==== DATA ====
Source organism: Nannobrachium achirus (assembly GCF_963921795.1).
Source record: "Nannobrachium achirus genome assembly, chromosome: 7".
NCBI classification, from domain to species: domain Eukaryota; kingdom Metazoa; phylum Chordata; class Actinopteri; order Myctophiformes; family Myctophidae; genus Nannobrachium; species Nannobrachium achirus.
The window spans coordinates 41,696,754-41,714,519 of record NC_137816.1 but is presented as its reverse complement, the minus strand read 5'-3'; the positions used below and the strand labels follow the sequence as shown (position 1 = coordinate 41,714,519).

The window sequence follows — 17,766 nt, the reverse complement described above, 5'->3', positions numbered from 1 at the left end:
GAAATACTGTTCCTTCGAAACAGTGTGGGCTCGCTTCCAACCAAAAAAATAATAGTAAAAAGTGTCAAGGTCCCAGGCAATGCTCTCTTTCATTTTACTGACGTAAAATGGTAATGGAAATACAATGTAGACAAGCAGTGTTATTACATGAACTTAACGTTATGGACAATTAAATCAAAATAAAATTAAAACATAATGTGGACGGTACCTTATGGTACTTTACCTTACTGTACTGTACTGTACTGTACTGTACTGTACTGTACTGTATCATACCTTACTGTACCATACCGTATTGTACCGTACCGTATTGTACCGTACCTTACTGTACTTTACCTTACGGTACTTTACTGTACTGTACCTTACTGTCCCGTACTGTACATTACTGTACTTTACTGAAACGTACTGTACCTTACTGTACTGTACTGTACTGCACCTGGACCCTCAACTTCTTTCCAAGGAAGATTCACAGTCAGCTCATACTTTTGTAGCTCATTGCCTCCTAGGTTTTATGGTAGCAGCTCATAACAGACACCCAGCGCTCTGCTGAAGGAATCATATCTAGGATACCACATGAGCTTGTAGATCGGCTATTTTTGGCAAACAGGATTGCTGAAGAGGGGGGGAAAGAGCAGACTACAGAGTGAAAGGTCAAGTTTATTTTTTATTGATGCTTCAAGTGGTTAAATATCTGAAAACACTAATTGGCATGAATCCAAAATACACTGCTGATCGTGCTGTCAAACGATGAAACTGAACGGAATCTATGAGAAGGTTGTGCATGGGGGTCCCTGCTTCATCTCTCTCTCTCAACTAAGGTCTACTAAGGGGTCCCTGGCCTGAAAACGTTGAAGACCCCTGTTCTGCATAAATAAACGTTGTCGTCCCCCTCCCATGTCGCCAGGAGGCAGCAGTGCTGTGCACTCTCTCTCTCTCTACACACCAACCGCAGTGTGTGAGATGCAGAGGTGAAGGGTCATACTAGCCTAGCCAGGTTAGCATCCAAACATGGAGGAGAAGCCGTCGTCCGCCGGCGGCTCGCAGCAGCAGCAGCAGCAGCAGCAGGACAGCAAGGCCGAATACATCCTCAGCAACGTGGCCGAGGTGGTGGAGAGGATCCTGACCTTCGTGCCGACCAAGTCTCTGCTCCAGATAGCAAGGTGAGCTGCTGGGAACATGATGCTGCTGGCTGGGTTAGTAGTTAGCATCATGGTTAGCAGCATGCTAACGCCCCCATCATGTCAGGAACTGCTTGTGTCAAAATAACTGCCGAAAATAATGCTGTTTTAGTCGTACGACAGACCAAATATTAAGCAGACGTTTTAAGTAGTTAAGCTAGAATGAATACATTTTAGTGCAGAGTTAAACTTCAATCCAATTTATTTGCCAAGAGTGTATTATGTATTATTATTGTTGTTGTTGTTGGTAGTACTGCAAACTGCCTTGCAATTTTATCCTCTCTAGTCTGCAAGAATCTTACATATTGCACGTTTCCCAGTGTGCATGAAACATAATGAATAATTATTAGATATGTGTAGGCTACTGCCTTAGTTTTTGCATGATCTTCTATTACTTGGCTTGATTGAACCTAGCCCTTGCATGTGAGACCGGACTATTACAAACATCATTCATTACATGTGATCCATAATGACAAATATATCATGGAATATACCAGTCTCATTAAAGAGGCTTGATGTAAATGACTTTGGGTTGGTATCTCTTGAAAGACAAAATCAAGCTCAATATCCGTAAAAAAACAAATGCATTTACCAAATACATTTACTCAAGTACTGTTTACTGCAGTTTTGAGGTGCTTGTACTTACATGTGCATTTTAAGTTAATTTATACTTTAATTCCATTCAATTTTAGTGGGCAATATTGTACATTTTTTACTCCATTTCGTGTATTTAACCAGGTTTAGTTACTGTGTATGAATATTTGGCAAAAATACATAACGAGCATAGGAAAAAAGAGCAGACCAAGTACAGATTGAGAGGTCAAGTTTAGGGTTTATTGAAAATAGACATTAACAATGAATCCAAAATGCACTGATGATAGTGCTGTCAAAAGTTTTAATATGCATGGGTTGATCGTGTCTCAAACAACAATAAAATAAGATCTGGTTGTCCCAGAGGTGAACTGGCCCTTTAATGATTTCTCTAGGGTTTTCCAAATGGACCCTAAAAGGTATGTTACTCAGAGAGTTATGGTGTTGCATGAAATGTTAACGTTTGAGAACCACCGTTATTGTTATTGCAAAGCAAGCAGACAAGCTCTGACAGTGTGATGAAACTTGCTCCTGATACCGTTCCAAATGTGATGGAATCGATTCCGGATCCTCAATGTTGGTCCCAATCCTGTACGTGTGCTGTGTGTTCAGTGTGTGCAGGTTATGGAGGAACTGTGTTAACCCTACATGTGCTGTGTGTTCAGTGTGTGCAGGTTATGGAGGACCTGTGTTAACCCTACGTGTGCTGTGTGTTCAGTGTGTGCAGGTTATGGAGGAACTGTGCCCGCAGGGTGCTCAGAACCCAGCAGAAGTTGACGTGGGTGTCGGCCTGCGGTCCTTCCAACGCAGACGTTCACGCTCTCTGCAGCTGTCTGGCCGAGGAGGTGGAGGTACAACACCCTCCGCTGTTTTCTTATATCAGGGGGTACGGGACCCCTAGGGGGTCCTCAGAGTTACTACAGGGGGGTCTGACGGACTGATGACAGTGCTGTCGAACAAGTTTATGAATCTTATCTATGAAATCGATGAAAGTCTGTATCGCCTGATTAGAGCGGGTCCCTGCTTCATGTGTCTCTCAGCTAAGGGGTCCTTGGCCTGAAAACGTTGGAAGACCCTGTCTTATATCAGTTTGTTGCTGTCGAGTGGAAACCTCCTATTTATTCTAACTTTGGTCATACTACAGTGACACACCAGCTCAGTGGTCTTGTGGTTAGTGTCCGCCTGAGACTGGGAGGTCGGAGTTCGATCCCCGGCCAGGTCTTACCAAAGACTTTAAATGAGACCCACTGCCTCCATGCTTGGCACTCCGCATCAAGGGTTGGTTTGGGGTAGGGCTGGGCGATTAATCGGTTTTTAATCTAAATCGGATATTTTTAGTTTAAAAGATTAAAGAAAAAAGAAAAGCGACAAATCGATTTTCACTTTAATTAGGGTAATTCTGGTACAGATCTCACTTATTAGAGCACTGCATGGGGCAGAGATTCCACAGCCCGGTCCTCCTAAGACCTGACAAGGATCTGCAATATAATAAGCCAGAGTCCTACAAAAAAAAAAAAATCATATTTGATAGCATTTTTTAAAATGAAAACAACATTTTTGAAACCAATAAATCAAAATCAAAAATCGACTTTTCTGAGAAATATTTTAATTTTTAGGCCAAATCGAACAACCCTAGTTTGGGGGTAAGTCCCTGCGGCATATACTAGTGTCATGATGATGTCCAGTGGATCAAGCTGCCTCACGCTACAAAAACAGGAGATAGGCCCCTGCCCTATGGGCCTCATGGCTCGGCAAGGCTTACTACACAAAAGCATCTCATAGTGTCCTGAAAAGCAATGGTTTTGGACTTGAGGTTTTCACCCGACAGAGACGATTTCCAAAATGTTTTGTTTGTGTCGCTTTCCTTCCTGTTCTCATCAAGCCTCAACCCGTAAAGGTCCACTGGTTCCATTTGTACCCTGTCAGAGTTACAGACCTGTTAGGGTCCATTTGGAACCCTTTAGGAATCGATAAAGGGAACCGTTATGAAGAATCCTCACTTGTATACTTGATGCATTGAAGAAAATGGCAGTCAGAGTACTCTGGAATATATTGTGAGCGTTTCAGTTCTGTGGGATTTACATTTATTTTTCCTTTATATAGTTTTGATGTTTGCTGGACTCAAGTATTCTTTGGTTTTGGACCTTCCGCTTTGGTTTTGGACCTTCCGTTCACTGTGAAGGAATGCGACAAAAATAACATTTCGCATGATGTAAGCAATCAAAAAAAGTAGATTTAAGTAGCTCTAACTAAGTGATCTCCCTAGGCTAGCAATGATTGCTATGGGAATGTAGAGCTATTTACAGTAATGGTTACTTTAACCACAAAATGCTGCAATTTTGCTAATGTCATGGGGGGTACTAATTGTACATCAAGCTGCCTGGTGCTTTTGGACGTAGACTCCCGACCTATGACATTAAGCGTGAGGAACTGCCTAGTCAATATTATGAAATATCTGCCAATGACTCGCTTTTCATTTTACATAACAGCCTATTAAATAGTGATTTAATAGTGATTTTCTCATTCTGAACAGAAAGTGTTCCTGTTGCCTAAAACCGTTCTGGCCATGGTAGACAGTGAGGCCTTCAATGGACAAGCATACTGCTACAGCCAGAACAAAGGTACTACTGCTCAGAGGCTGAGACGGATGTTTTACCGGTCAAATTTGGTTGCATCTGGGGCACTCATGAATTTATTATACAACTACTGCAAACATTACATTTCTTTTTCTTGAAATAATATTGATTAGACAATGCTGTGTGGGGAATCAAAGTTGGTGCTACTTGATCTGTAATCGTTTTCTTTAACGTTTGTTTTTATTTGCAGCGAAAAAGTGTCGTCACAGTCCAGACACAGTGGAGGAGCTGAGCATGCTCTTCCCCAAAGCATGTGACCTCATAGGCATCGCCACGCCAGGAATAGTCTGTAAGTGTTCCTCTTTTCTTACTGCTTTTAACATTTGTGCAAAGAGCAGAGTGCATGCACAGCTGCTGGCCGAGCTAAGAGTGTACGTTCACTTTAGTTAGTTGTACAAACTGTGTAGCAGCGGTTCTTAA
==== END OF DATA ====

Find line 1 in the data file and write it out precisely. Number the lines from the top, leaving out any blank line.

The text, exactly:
Source organism: Nannobrachium achirus (assembly GCF_963921795.1).